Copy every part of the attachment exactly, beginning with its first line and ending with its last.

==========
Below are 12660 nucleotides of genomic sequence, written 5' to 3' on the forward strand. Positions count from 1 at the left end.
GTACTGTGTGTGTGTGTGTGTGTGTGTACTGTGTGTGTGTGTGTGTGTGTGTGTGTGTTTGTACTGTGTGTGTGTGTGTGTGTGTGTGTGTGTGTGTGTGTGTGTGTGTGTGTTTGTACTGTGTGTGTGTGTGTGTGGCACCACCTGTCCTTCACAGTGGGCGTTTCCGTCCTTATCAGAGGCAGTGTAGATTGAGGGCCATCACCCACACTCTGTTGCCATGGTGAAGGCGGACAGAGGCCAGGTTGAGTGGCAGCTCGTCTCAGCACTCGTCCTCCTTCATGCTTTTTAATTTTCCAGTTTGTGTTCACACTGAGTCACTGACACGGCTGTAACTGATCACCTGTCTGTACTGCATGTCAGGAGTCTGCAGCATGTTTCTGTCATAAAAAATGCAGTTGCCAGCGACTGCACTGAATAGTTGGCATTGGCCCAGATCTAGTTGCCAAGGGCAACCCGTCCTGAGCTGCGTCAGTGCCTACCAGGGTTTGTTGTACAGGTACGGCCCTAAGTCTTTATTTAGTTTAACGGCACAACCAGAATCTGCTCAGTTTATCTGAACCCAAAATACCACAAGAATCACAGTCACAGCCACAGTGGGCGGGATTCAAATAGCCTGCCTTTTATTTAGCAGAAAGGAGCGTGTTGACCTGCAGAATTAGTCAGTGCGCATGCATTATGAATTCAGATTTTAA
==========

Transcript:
Below are 12660 nucleotides of genomic sequence, written 5' to 3' on the forward strand. Positions count from 1 at the left end.
GTACTGTGTGTGTGTGTGTGTGTGTGTACTGTGTGTGTGTGTGTGTGTGTGTGTGTGTTTGTACTGTGTGTGTGTGTGTGTGTGTGTGTGTGTGTGTGTGTGTGTGTGTGTGTTTGTACTGTGTGTGTGTGTGTGTGGCACCACCTGTCCTTCACAGTGGGCGTTTCCGTCCTTATCAGAGGCAGTGTAGATTGAGGGCCATCACCCACACTCTGTTGCCATGGTGAAGGCGGACAGAGGCCAGGTTGAGTGGCAGCTCGTCTCAGCACTCGTCCTCCTTCATGCTTTTTAATTTTCCAGTTTGTGTTCACACTGAGTCACTGACACGGCTGTAACTGATCACCTGTCTGTACTGCATGTCAGGAGTCTGCAGCATGTTTCTGTCATAAAAAATGCAGTTGCCAGCGACTGCACTGAATAGTTGGCATTGGCCCAGATCTAGTTGCCAAGGGCAACCCGTCCTGAGCTGCGTCAGTGCCTACCAGGGTTTGTTGTACAGGTACGGCCCTAAGTCTTTATTTAGTTTAACGGCACAACCAGAATCTGCTCAGTTTATCTGAACCCAAAATACCACAAGAATCACAGTCACAGCCACAGTGGGCGGGATTCAAATAGCCTGCCTTTTATTTAGCAGAAAGGAGCGTGTTGACCTGCAGAATTAGTCAGTGCGCATGCATTATGAATTCAGATTTTAA